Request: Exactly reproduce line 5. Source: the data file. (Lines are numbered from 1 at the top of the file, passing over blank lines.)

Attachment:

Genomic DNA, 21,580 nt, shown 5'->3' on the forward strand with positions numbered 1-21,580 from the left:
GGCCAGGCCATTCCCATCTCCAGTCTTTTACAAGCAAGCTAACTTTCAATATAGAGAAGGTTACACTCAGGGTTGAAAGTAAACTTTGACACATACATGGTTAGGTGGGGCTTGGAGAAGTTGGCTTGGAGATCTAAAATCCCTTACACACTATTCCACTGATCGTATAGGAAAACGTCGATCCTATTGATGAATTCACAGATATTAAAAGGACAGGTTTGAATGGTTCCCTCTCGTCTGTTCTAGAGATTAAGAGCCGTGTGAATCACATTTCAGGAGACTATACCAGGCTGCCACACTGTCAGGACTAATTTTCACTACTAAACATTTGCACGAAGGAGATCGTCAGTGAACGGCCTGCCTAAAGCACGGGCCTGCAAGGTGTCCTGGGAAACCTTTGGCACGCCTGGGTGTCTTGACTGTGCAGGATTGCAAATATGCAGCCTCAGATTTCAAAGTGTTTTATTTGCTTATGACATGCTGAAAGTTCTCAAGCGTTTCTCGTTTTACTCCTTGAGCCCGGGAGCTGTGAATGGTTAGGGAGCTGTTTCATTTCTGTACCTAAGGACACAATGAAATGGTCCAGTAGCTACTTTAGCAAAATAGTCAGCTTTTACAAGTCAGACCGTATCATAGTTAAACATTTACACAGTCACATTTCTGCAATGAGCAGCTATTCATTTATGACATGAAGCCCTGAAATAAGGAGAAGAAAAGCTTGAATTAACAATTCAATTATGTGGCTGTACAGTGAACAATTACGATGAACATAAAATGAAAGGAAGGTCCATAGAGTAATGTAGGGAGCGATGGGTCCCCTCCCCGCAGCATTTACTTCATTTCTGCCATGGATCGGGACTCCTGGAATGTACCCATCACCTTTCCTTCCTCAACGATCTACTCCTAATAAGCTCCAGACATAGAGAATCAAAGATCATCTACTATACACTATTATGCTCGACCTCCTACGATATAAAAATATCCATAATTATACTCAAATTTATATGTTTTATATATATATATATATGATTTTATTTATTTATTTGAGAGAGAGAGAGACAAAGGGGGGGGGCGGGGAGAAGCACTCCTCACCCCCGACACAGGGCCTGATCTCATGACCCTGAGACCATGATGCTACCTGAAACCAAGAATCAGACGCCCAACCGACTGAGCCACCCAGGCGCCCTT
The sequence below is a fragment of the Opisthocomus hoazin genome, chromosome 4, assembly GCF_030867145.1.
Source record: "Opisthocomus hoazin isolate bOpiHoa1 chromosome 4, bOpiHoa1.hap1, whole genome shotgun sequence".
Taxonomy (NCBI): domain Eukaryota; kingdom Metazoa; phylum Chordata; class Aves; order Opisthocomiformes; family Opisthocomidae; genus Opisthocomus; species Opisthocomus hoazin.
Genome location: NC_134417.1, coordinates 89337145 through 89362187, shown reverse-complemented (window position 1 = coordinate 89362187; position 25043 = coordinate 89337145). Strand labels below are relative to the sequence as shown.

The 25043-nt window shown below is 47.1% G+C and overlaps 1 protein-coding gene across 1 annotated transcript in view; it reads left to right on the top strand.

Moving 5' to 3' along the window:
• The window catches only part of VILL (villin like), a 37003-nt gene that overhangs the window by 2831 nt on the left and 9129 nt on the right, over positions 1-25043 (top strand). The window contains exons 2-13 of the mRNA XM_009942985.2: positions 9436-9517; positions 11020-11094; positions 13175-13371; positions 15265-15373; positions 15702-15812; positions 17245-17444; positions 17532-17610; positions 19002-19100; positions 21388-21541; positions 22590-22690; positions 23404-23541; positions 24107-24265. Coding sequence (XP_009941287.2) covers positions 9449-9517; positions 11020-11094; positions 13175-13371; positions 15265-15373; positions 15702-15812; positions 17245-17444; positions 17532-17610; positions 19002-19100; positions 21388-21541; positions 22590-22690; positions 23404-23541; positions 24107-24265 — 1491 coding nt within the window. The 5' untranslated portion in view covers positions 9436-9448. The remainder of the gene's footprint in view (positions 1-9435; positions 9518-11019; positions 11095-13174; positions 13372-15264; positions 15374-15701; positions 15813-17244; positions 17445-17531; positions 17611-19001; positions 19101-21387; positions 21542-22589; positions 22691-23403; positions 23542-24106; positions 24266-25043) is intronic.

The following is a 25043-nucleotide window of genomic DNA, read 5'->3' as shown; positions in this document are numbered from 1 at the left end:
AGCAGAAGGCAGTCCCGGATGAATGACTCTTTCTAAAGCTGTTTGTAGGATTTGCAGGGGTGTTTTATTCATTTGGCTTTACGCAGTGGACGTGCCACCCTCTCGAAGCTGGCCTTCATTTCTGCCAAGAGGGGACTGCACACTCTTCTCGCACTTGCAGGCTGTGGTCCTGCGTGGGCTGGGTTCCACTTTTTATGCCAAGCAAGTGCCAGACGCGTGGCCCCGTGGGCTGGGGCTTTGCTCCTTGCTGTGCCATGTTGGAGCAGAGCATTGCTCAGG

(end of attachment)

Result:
Taxonomy (NCBI): domain Eukaryota; kingdom Metazoa; phylum Chordata; class Aves; order Opisthocomiformes; family Opisthocomidae; genus Opisthocomus; species Opisthocomus hoazin.